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Chattanoogans that know about the booming local comedy scene have been basking in its glory for quite a while; however, for far too many people the scene remains untapped.” tanooga’s comedy scene is that it is constantly flowing. On any given night, over the outstretches of the whole city awaits a wide variety of opportunities to grab a mic and roll the dice in front of a live audience. It is a good measuring stick for a person to know if they have the ability to connect with an audience and make them laugh, or if the “talk of the city” is going to have them looking for an imaginary hook. The Comedy Catch is Chattanooga’s most long-standing comedy facility. They opened for business in 1985 and have never looked back. They have done their part to open their doors for people to explore their comedic sides, and have also brought in standup comedy legends including Jerry Seinfeld, Jeff Foxworthy, Ron White, D.L. Hughley, Carlos Mencia, Rob Schneider, Tommy Chong, Tommy Davidson, Carrot Top, Tracy Morgan, Pauly Shore,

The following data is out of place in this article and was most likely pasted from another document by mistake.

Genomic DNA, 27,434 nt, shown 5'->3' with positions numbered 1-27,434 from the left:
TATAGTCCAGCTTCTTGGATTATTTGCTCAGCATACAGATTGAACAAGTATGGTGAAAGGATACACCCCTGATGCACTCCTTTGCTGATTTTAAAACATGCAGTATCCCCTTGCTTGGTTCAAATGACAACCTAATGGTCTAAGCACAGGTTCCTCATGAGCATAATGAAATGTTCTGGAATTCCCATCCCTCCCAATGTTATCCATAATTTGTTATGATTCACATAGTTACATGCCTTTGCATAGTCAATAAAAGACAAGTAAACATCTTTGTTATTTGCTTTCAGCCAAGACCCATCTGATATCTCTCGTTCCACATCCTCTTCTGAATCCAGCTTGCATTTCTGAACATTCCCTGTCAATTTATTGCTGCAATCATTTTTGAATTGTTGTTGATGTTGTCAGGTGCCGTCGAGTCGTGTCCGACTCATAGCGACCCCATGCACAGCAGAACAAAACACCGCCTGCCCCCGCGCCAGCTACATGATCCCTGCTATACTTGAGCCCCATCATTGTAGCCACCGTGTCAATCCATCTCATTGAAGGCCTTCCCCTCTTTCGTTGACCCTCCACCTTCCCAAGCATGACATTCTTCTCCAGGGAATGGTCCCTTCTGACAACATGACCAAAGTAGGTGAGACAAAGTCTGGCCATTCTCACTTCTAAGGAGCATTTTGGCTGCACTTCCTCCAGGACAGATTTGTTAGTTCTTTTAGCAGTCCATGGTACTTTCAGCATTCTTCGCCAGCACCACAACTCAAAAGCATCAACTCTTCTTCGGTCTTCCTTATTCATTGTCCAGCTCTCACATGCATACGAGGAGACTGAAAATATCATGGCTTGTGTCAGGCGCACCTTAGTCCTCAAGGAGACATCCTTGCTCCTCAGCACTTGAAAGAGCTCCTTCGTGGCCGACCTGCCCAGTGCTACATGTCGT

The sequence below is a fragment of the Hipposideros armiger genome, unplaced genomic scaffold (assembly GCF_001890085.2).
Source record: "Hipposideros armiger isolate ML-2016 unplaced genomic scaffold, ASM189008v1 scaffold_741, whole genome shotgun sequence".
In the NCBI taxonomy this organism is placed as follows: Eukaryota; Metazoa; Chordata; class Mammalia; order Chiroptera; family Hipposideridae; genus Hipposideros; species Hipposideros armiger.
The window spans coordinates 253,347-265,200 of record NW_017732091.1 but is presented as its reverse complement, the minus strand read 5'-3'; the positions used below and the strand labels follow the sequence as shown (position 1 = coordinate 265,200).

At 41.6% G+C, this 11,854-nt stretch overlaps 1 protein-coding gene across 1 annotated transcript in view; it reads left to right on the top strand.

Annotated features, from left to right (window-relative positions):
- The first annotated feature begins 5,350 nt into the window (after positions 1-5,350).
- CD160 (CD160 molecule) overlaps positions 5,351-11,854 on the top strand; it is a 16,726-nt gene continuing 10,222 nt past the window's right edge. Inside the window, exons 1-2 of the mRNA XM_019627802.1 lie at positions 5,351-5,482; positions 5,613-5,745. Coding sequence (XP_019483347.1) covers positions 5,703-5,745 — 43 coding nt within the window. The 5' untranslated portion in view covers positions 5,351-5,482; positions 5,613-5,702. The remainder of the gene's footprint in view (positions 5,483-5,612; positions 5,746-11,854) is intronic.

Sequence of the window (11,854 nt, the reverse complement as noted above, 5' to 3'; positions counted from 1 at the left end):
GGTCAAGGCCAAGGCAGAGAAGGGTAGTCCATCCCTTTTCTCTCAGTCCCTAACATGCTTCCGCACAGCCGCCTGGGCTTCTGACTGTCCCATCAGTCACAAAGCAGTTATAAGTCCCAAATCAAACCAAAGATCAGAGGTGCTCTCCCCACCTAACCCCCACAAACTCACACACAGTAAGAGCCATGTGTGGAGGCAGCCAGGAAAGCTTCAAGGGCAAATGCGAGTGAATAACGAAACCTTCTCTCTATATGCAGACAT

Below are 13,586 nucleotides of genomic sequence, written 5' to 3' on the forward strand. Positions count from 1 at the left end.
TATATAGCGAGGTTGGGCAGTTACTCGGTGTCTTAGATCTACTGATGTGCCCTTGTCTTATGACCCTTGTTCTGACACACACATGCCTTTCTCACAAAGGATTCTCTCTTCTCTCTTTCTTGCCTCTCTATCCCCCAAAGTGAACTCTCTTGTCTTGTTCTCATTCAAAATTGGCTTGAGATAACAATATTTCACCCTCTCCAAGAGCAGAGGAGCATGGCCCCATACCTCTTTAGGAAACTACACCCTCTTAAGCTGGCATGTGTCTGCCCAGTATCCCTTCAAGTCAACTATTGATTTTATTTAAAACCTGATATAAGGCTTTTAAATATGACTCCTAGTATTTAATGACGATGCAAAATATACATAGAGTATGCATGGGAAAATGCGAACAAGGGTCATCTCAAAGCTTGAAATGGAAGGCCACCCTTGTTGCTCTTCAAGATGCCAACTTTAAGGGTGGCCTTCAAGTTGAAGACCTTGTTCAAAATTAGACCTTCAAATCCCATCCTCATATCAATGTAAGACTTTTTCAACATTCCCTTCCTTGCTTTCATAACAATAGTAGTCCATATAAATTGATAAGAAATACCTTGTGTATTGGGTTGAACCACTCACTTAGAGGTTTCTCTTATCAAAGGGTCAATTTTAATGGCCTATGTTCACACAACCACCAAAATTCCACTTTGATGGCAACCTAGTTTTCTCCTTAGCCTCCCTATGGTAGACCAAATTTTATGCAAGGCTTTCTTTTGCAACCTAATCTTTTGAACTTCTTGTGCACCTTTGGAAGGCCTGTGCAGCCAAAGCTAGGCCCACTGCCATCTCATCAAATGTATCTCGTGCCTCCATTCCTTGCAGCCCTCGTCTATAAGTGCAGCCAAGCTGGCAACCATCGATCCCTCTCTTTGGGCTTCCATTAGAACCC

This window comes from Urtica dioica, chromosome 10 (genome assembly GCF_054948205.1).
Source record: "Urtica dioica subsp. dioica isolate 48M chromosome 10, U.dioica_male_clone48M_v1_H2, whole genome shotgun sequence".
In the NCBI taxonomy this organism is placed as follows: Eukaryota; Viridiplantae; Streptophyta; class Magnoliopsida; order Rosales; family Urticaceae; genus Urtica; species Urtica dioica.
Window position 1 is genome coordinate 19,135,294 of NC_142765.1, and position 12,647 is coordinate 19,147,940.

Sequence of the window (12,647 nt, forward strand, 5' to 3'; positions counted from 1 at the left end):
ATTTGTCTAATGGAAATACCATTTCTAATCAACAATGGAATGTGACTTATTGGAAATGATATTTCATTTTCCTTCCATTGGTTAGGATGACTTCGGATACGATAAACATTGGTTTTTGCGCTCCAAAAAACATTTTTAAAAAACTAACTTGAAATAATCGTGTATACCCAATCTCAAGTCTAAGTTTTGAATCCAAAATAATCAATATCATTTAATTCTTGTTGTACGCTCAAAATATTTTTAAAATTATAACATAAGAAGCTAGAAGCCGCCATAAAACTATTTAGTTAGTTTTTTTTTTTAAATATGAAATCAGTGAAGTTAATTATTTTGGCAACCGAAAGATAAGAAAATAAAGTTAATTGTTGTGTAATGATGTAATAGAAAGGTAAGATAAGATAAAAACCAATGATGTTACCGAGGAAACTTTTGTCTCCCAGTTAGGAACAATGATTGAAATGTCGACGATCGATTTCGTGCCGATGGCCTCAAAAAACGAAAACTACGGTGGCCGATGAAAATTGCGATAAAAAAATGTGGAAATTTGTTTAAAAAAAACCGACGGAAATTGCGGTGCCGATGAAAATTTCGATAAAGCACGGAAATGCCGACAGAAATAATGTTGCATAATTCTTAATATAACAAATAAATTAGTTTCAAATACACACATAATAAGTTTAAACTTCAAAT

Bobcat Goldthwait, and the amazing fruit-smashing Gallagher, where the audience needs plastic sheets to help prevent smashed fruit bits from getting all over their clothes. In more recent times, The Tivoli Theater has also done a fantastic job of bringing in national sensations to our local stage. A few major players of the comedy game who have let loose on the Tivoli stage over the last couple of years are Aziz Ansari, Dave Chappelle, Kevin Hart, Gabriel Iglesias, Eddie Izzard, Brian Regan, and Katt Williams. These comedy stars are not putting Chattanooga on their national tours for no reason; they are coming because the Scenic City is currently experiencing a boom in the comedy culture. It is not just one or two places that are hosting comedy events. Every place imaginable all over town is jumping in on the comedy craze. Another catalyst for the expansion